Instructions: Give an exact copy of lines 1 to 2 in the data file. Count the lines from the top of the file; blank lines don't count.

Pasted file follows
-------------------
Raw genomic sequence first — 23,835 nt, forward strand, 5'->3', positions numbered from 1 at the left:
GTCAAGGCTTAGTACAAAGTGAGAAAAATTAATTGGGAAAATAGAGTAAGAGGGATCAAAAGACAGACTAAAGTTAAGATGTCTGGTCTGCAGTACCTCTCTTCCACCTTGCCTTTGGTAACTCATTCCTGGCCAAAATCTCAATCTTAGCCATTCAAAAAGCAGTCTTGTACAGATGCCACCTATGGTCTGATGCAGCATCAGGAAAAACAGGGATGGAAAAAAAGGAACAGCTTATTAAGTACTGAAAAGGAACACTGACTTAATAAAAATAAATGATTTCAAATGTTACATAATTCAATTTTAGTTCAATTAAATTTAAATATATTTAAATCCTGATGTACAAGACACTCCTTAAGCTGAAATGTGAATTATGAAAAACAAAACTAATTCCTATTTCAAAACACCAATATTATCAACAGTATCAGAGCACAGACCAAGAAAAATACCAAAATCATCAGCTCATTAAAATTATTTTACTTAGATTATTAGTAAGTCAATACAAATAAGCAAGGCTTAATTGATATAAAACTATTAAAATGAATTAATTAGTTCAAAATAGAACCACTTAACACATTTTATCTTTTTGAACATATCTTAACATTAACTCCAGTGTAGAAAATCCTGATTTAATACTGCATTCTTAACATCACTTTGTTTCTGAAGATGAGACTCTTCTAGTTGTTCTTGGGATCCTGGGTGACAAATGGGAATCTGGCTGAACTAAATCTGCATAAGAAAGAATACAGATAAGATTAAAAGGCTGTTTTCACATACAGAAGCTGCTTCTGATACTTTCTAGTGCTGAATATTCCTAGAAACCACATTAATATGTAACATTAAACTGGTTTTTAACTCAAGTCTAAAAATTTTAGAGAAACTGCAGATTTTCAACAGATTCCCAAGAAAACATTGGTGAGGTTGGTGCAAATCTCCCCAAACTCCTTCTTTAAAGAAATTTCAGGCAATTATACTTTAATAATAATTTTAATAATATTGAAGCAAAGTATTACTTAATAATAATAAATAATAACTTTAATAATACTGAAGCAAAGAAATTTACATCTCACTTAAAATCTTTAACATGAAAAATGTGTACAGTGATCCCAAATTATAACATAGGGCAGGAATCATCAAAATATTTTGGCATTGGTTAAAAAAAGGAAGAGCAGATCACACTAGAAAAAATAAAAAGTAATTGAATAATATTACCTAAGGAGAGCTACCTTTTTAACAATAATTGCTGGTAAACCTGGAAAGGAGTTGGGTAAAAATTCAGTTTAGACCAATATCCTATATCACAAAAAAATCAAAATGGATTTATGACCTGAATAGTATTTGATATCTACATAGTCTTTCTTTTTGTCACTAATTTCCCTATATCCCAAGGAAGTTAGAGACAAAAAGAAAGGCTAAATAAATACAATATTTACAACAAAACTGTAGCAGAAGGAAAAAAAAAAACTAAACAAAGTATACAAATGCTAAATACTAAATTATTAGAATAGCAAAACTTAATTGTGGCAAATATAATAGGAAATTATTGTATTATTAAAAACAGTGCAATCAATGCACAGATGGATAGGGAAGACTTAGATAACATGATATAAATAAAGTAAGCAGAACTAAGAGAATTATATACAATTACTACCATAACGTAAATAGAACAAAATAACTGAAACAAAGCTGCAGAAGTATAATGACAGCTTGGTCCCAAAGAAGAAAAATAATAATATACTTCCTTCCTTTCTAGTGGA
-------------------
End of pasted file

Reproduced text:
Raw genomic sequence first — 23,835 nt, forward strand, 5'->3', positions numbered from 1 at the left:
GTCAAGGCTTAGTACAAAGTGAGAAAAATTAATTGGGAAAATAGAGTAAGAGGGATCAAAAGACAGACTAAAGTTAAGATGTCTGGTCTGCAGTACCTCTCTTCCACCTTGCCTTTGGTAACTCATTCCTGGCCAAAATCTCAATCTTAGCCATTCAAAAAGCAGTCTTGTACAGATGCCACCTATGGTCTGATGCAGCATCAGGAAAAACAGGGATGGAAAAAAAGGAACAGCTTATTAAGTACTGAAAAGGAACACTGACTTAATAAAAATAAATGATTTCAAATGTTACATAATTCAATTTTAGTTCAATTAAATTTAAATATATTTAAATCCTGATGTACAAGACACTCCTTAAGCTGAAATGTGAATTATGAAAAACAAAACTAATTCCTATTTCAAAACACCAATATTATCAACAGTATCAGAGCACAGACCAAGAAAAATACCAAAATCATCAGCTCATTAAAATTATTTTACTTAGATTATTAGTAAGTCAATACAAATAAGCAAGGCTTAATTGATATAAAACTATTAAAATGAATTAATTAGTTCAAAATAGAACCACTTAACACATTTTATCTTTTTGAACATATCTTAACATTAACTCCAGTGTAGAAAATCCTGATTTAATACTGCATTCTTAACATCACTTTGTTTCTGAAGATGAGACTCTTCTAGTTGTTCTTGGGATCCTGGGTGACAAATGGGAATCTGGCTGAACTAAATCTGCATAAGAAAGAATACAGATAAGATTAAAAGGCTGTTTTCACATACAGAAGCTGCTTCTGATACTTTCTAGTGCTGAATATTCCTAGAAACCACATTAATATGTAACATTAAACTGGTTTTTAACTCAAGTCTAAAAATTTTAGAGAAACTGCAGATTTTCAACAGATTCCCAAGAAAACATTGGTGAGGTTGGTGCAAATCTCCCCAAACTCCTTCTTTAAAGAAATTTCAGGCAATTATACTTTAATAATAATTTTAATAATATTGAAGCAAAGTATTACTTAATAATAATAAATAATAACTTTAATAATACTGAAGCAAAGAAATTTACATCTCACTTAAAATCTTTAACATGAAAAATGTGTACAGTGATCCCAAATTATAACATAGGGCAGGAATCATCAAAATATTTTGGCATTGGTTAAAAAAAGGAAGAGCAGATCACACTAGAAAAAATAAAAAGTAATTGAATAATATTACCTAAGGAGAGCTACCTTTTTAACAATAATTGCTGGTAAACCTGGAAAGGAGTTGGGTAAAAATTCAGTTTAGACCAATATCCTATATCACAAAAAAATCAAAATGGATTTATGACCTGAATAGTATTTGATATCTACATAGTCTTTCTTTTTGTCACTAATTTCCCTATATCCCAAGGAAGTTAGAGACAAAAAGAAAGGCTAAATAAATACAATATTTACAACAAAACTGTAGCAGAAGGAAAAAAAAAAACTAAACAAAGTATACAAATGCTAAATACTAAATTATTAGAATAGCAAAACTTAATTGTGGCAAATATAATAGGAAATTATTGTATTATTAAAAACAGTGCAATCAATGCACAGATGGATAGGGAAGACTTAGATAACATGATATAAATAAAGTAAGCAGAACTAAGAGAATTATATACAATTACTACCATAACGTAAATAGAACAAAATAACTGAAACAAAGCTGCAGAAGTATAATGACAGCTTGGTCCCAAAGAAGAAAAATAATAATATACTTCCTTCCTTTCTAGTGGA